In 1970, nearly all young people in Australia walked, cycled or took public transport to school or university (84%). Few travelled by car (16%). Fast forward to 2011 and most children are now driven to school.
So what has changed in the past 40 years? What can we do to get more children cycling to school? And why does this even matter?
National data are no longer available but in Melbourne, nearly four times as many young people are being driven to school than in 1970. Cycling levels are at an all-time low of 2.6%.
In fact, Australian children are among the most chauffeured young people in the developed world. Out of the total distance 10-14 year olds travel, walking and cycling is used for 33.5% of the distance in the Netherlands, 14.4% in Switzerland and 13.8% in Germany.
In Melbourne (again, there is no national data), it’s 4.6%.
Is this trend a cause for concern?
There are many reasons why cycling to school (and other local destinations) is better for children than sitting in a car.
Children who cycle to school are also likely to have:
- improved mental health and social wellbeing
- increased IQ and educational attainment
- greater independent mobility.
The community benefits from:
- reduced traffic congestion
- environmental sustainability
- community liveability
- reduced chauffeuring duties for parents.
Primary school students consistently say they’d rather ride or walk to school. They say it’s fun, they like travelling with their friends, and it makes them fit and healthy.
Car travel on the other hand – which is their least preferred way of getting to school – is considered “boring”, it means “you have to sit still”, you “don’t get any exercise”, and cars “make bad gas in the air”.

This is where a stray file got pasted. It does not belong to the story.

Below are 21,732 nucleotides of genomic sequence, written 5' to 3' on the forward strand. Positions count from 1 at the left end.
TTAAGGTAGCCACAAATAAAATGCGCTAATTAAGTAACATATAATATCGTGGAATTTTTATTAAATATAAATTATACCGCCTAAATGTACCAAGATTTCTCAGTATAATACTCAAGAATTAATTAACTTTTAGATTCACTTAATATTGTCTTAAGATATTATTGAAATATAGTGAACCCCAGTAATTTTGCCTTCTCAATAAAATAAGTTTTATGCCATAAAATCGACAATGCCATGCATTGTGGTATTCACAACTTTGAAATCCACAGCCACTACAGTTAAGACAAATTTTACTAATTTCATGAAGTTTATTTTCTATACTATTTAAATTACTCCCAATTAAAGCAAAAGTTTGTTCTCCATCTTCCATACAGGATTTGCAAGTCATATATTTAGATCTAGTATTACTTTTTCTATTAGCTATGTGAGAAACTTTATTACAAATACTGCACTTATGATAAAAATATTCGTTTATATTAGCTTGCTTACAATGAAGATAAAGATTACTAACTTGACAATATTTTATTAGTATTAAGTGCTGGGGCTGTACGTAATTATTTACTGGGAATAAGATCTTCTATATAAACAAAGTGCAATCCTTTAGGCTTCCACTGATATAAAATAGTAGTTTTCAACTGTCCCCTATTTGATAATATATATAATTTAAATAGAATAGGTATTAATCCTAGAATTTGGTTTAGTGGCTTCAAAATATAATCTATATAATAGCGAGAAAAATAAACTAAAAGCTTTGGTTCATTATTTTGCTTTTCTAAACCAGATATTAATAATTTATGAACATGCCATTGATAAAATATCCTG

It all sounds positive, so why aren’t children cycling?
Many parents would also like their children to be able to walk or cycle to school, but feel they shouldn’t.
What stops them? Whether real or imagined, parents worry about:
- trip distance, which is supposedly greater in Australia
- traffic hazards
- “stranger danger”
- the inconvenience of cycling compared to being driven.
Some of these reasons don’t hold up to close scrutiny.
Take trip distance. In Victoria, the median distance from home to school is 2.1 kilometres for primary school students and 5.4 kilometres for secondary school students.
Most young people can easily cycle these distances, and in high-cycling countries they do. In Denmark, cycling is the most common way to get to school for distances up to three kilometres. Cycling rates remain substantial for trips up to and beyond eight kilometres.
Australian kids are happy to walk approximately 500 metres or less to school, but distances greater than this have parents reaching for the car keys.
The convenience of car travel is a major constraint on riding to school. In Australia, car travel is prioritised over getting around by foot or by bicycle. This is partly because the road environment feels (and to some extent is) unsafe for walking and cycling. Parents respond by driving their children increasingly short distances that are potentially walkable and rideable.
In a number of affluent European and Asian countries – such as the Netherlands, Denmark and Japan – cycling is prioritised over car travel in built-up areas. As a result, cycling can be faster and more convenient than driving. Safety also improves: urban areas become places for living, rather than thoroughfares for cars.
Riding to school is dangerous, right?
Safety concerns are a key reason many Australian parents don’t let their children walk or cycle to school.